CHAOSTOCOSMOS

Monday, 11 April 2005

Doing that which you fear most

image Despite the fact that we whine over petty things incessantly, most of us live much more comfortable lives than we will admit.

We are often reminded what wimps we are for staying tucked up inside our cozy comfort zones too and, I shall not argue with that.

Hardly any of us actually have to face decisions that affect our very survival and, I suspect, even less of us will willingly face the very things we fear, unless extreme circumstances force them upon us. The unprepared certainly shouldn't do it voluntarily on a whim!

Yeah, of course this is the idiot thing I did yesterday, but it was a "character building" experience and I did come out of it alive and feeling pretty chuffed with myself for the small achievement.

I, like many people, have a fear of heights. Well, no, it would be more accurate to say that I have a fear of falling arse over tit, which really translates to a basic fear of (or wish to avoid) PAIN.

Behind a rail at the top of the Empire State, I wasn't afraid. In the helicopter hanging about over the top of it, I was exhilarated. Put me at the top of an ordinary staircase or a shallow slope with no handrail or safety net and my heart races, while my legs freeze in panic.

(To be fair, this isn't totally irrational: I did seriously hurt myself when I slipped on a slope outside the house in the rain - much to the indignation of the two cats I was carrying in baskets at the time - and I did once break my tail bone falling down open stairs.)

So, there I was walking the dog on a fine Sunday afternoon yesterday. My greater fear actually, would be the pain of having to say goodbye to her any earlier than is necessary, for which I attempt to push my own exercise envelope a bit for the sake of her needs.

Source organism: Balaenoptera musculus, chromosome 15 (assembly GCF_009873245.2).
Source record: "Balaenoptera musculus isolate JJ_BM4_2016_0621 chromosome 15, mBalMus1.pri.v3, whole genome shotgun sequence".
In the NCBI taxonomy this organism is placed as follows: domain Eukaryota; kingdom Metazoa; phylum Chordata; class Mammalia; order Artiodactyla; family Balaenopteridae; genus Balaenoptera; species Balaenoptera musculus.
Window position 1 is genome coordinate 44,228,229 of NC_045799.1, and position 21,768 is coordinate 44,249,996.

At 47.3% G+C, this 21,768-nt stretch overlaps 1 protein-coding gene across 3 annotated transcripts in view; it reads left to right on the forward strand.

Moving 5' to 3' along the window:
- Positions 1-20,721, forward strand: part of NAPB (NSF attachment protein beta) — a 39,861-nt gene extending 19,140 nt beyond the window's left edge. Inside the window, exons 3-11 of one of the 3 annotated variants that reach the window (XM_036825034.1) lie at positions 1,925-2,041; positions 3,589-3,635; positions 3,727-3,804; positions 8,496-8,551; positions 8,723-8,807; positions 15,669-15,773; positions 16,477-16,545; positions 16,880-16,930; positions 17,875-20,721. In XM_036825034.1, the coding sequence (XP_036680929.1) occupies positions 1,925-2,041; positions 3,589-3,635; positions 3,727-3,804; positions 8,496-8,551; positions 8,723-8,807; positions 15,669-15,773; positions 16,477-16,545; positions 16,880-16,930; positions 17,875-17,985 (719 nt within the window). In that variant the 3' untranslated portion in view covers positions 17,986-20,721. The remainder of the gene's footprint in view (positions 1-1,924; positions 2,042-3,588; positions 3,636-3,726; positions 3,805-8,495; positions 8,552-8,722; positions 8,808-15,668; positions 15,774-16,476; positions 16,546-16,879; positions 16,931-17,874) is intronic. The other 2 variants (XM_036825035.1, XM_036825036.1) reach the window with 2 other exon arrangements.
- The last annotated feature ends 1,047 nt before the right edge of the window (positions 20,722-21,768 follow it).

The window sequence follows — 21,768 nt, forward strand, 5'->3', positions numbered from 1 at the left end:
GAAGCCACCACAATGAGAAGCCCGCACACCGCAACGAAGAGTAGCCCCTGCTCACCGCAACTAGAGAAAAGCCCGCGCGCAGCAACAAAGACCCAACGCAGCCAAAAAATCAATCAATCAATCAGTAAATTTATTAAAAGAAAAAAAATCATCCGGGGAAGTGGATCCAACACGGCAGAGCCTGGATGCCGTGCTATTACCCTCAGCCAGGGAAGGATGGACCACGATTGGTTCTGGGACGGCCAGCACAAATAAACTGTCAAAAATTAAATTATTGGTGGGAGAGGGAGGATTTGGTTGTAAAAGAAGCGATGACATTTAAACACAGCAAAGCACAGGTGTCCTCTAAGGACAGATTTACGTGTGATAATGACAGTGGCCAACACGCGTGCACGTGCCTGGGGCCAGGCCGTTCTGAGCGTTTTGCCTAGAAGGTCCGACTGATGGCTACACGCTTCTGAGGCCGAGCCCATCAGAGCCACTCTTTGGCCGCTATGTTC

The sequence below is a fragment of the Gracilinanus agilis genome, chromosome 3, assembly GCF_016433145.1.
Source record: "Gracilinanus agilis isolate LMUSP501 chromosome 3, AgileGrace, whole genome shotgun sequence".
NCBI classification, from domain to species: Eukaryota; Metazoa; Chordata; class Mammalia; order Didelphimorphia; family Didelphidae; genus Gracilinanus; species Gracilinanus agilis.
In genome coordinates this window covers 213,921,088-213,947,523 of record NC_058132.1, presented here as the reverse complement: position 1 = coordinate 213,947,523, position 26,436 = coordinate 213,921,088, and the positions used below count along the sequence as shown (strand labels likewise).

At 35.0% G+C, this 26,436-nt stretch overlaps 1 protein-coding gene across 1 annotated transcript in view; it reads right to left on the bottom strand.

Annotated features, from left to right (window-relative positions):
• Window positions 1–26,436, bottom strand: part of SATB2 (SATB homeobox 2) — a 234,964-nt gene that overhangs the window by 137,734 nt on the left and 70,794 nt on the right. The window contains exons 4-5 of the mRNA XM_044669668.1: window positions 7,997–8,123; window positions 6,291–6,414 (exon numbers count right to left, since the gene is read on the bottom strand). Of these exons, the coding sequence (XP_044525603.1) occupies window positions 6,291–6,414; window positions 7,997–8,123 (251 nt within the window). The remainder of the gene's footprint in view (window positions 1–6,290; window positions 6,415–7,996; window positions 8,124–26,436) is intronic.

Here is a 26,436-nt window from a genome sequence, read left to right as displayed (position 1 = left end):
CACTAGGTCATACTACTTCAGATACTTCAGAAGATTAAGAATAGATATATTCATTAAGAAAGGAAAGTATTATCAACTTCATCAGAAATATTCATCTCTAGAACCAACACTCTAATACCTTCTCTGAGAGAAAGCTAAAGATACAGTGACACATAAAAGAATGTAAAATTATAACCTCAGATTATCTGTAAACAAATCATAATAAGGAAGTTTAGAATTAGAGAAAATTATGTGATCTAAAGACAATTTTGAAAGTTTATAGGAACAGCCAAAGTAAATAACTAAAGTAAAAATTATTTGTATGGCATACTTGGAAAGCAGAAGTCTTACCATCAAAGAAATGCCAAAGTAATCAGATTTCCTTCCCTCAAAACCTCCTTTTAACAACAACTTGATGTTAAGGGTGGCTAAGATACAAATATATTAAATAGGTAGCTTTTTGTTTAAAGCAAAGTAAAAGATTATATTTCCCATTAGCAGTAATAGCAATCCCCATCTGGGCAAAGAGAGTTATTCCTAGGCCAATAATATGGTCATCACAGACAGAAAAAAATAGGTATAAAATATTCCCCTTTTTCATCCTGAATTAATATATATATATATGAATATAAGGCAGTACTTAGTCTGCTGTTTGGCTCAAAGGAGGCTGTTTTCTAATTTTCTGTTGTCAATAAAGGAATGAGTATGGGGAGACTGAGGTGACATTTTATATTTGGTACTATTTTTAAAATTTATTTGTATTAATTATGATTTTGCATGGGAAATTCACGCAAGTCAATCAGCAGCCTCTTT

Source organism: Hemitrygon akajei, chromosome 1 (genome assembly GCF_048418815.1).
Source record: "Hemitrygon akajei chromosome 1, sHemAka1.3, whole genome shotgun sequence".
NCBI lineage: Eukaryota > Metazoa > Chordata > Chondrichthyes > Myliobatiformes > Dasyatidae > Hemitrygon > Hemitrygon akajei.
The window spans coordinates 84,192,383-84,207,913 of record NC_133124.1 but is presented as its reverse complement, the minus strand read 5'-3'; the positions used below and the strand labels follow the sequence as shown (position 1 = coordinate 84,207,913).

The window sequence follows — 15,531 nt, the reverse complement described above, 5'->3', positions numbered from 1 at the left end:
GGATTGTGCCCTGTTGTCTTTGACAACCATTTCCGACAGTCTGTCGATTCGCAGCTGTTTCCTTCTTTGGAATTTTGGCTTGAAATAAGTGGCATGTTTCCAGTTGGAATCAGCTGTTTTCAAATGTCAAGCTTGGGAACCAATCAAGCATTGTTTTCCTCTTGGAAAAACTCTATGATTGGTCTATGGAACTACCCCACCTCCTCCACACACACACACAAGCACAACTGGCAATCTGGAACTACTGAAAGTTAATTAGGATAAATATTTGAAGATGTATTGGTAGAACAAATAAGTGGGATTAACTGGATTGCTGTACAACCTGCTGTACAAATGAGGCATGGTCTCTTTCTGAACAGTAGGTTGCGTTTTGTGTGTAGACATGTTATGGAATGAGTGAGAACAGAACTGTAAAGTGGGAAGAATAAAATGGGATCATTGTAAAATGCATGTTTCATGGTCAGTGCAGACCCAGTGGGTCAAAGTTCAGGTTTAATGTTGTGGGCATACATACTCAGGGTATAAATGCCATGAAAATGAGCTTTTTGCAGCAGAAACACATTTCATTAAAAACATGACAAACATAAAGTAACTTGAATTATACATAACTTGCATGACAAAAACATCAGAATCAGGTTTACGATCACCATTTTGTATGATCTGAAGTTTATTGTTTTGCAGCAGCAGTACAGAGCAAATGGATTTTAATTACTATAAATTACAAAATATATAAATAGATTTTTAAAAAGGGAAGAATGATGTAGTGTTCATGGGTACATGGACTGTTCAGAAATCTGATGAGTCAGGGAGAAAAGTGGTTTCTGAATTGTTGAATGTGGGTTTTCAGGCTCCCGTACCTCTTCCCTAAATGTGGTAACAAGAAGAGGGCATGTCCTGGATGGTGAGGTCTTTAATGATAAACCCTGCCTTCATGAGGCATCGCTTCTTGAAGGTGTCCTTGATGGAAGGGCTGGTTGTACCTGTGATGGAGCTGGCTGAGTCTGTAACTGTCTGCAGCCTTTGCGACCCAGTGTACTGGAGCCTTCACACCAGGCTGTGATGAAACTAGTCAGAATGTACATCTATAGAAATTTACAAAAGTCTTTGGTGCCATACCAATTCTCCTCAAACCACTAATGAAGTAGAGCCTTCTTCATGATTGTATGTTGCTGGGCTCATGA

We took the dirt track up the valley and normally, at about the half way stage, we cut across the fields and come back down the paved track that leads to the house. We had never been to the top of the track, because it doesn't go anywhere. It ends about 50 yards from the road at the top and those last 50 yards look (to me) totally vertical.

Even before the track ends, is a "point of no return" for me, because it becomes too steep for me to be able to look, let alone walk, back down and, I think sensibly, in all of the six years I've lived here, I had never, previously, ventured past that point.

Well, yesterday, about 200 yards in front of us was an old couple. I'd estimate in their 70's. Old guy in a cap, with whom I shall assume was the Missus: a plump "mumsy" lady in an old fashioned blue frock and cardigan. Locals, not tourists. Certainly not equipped for mountaineering and, they walked up effortlessly. Awe, well, what have I been worried about? Follow them!

And, stupidly, I did. Despite the fact that I was perfectly conscious that Canarians, even ones in their 70's and beyond, are actually mountain goats on two legs, while English "city girls" ain't!